Global Tax Insights
Tax Deduction for Work-Related EducationMarch 14, 2017
Are you pursuing further education to improve your skills used in your current profession? You could qualify for a tax deduction.
If you pursue higher education to improve your skills used in your current profession, there is a potential tax deduction of which you should take advantage.
When are deductions allowed?
Deductions are allowed under IRC Section 162, provided the tuition expenses meet the following conditions:
- The tuition meets the express requirements of the individual's employer (enforced as a condition necessary for the individual to remain employed,) OR
- The tuition improves/maintains the taxpayer's skills in his/her current employment or trade or business.
When are deductions not allowed?
Tuition deductions are not allowed if:
- The tuition is required in order to meet the minimum requirements of an existing position, OR
- The tuition prepares you for a new trade or business.
Kopaigora vs. Commissioner
Alex Kopaigora enrolled in the executive master of business administration program (EMBA) while working as senior assistant controller for the Marriot in Los Angeles. His EMBA program was on weekends at BYU, in Utah! Less than a year into the program, Kopaigora was terminated from his job. Shortly after, he acquired his EMBA degree and was hired as vice president of finance at a small financing company.
Kopaigora claimed an $18,879 deduction for his EMBA degree expenses as unreimbursed employee expenses on Schedule A, Itemized Deductions, on his 2011 tax return. This was challenged by the IRS. The IRS argued that he did not carry on his trade/business through the 2011 tax year and therefore the EMBA degree was considered a “general degree” that did not maintain or improve specific skills required for his employment.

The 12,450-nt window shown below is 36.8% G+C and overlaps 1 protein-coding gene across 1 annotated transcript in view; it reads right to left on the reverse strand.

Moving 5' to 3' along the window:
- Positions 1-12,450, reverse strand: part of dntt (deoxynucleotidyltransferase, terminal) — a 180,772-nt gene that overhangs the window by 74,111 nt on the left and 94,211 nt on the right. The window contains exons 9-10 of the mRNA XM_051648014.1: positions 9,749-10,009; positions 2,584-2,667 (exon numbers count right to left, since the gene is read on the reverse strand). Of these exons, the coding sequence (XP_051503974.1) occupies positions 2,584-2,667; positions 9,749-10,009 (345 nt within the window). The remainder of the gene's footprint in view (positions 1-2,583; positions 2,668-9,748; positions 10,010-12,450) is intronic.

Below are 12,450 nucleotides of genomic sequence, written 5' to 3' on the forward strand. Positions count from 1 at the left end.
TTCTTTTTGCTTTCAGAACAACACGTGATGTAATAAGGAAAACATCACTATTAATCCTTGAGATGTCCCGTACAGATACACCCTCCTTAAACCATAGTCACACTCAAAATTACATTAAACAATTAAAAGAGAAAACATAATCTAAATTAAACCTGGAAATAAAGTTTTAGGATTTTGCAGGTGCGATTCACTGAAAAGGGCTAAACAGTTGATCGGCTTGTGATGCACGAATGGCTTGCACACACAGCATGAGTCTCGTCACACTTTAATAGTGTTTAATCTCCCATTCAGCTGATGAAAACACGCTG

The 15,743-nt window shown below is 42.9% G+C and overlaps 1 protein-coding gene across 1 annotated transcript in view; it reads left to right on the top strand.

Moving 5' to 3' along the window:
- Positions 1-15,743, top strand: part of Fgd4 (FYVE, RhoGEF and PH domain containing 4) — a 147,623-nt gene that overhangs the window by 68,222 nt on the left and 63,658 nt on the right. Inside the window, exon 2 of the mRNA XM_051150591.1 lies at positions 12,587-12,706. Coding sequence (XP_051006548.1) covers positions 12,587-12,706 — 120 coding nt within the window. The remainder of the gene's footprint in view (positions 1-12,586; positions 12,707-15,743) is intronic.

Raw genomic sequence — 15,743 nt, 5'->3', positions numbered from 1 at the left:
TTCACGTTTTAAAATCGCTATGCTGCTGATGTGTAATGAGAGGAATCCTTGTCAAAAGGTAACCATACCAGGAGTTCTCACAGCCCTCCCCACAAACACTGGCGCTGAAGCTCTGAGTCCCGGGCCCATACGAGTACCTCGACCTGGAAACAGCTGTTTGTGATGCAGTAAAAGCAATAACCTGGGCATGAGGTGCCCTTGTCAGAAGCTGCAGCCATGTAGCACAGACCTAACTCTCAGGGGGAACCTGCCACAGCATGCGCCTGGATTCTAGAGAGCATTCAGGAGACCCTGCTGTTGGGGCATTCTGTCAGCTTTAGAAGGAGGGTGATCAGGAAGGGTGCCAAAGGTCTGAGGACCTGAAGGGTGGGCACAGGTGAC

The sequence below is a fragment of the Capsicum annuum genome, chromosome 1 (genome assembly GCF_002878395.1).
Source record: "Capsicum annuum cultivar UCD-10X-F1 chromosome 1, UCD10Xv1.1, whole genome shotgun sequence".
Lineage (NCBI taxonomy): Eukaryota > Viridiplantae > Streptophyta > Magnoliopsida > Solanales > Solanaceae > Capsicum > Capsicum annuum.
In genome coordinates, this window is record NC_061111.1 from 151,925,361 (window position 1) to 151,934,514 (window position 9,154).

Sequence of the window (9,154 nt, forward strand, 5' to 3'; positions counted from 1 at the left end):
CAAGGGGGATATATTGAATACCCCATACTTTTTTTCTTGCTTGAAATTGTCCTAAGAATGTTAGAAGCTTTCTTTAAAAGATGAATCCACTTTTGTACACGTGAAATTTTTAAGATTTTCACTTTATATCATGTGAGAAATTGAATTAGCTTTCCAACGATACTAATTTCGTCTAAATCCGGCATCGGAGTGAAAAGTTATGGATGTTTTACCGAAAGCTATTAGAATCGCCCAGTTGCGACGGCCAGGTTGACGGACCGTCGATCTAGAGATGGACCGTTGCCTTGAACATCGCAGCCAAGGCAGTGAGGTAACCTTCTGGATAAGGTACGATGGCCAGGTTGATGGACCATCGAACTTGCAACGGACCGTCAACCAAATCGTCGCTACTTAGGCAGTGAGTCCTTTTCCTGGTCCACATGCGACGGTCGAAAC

Long story short, the Court ended up approving his deduction, including his travel. The reasoning was that he took courses despite his termination and that the education furthered his managerial and leadership skills.
What can we take away from this IRS court case?
As a result of this ruling, the deduction is allowed in cases where a taxpayer is engaged in a trade or business but is unemployed (provided he/she was previously involved in and actively sought to continue in that trade or business during his/her work-related education.)
So, what costs are deductible?
A taxpayer can deduct the work-related education costs for:
- Tuition, books, supplies, lab fees, etc.
- Certain transportation and travel costs, meals, and lodging while pursuing education away from home.
- Costs of research and typing when writing a paper as part of an educational program.
But keep in mind, deductions for recreational activities while traveling are NOT permitted.
Getting extra schooling for your job is sometimes necessary, and being able to write off some of the expenses it takes to get to that next degree is always a plus. But do take note of specific requirements under IRS tax code. Questions on available deductions? Reach out to our Tax Services Team today.